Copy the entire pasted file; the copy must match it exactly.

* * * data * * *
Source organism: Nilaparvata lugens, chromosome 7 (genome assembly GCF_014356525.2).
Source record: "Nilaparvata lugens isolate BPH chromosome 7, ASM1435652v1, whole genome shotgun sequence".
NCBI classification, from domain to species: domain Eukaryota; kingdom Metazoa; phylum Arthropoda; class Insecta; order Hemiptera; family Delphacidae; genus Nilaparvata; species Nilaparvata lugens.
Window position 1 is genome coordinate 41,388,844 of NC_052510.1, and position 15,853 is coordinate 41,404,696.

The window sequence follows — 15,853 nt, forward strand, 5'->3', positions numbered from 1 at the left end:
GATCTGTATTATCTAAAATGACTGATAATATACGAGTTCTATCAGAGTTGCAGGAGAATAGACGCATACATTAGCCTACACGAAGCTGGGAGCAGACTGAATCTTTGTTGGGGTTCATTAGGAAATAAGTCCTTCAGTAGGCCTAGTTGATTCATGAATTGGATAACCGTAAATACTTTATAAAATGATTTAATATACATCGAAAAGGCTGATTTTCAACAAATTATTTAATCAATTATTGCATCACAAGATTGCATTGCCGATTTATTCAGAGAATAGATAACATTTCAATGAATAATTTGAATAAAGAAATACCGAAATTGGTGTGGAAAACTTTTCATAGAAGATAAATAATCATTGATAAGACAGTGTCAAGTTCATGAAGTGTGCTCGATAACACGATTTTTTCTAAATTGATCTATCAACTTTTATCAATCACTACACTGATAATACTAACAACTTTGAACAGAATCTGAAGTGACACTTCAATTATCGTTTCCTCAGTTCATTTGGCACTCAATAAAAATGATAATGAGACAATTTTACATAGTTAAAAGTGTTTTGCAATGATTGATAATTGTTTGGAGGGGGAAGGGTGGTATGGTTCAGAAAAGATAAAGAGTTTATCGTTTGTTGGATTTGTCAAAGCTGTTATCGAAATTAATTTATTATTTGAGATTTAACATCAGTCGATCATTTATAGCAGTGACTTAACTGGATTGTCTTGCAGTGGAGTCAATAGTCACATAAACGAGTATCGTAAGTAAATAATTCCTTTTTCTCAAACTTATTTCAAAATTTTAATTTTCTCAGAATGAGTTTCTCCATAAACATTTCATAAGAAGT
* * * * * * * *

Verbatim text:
Source organism: Nilaparvata lugens, chromosome 7 (genome assembly GCF_014356525.2).
Source record: "Nilaparvata lugens isolate BPH chromosome 7, ASM1435652v1, whole genome shotgun sequence".
NCBI classification, from domain to species: domain Eukaryota; kingdom Metazoa; phylum Arthropoda; class Insecta; order Hemiptera; family Delphacidae; genus Nilaparvata; species Nilaparvata lugens.
Window position 1 is genome coordinate 41,388,844 of NC_052510.1, and position 15,853 is coordinate 41,404,696.

The window sequence follows — 15,853 nt, forward strand, 5'->3', positions numbered from 1 at the left end:
GATCTGTATTATCTAAAATGACTGATAATATACGAGTTCTATCAGAGTTGCAGGAGAATAGACGCATACATTAGCCTACACGAAGCTGGGAGCAGACTGAATCTTTGTTGGGGTTCATTAGGAAATAAGTCCTTCAGTAGGCCTAGTTGATTCATGAATTGGATAACCGTAAATACTTTATAAAATGATTTAATATACATCGAAAAGGCTGATTTTCAACAAATTATTTAATCAATTATTGCATCACAAGATTGCATTGCCGATTTATTCAGAGAATAGATAACATTTCAATGAATAATTTGAATAAAGAAATACCGAAATTGGTGTGGAAAACTTTTCATAGAAGATAAATAATCATTGATAAGACAGTGTCAAGTTCATGAAGTGTGCTCGATAACACGATTTTTTCTAAATTGATCTATCAACTTTTATCAATCACTACACTGATAATACTAACAACTTTGAACAGAATCTGAAGTGACACTTCAATTATCGTTTCCTCAGTTCATTTGGCACTCAATAAAAATGATAATGAGACAATTTTACATAGTTAAAAGTGTTTTGCAATGATTGATAATTGTTTGGAGGGGGAAGGGTGGTATGGTTCAGAAAAGATAAAGAGTTTATCGTTTGTTGGATTTGTCAAAGCTGTTATCGAAATTAATTTATTATTTGAGATTTAACATCAGTCGATCATTTATAGCAGTGACTTAACTGGATTGTCTTGCAGTGGAGTCAATAGTCACATAAACGAGTATCGTAAGTAAATAATTCCTTTTTCTCAAACTTATTTCAAAATTTTAATTTTCTCAGAATGAGTTTCTCCATAAACATTTCATAAGAAGT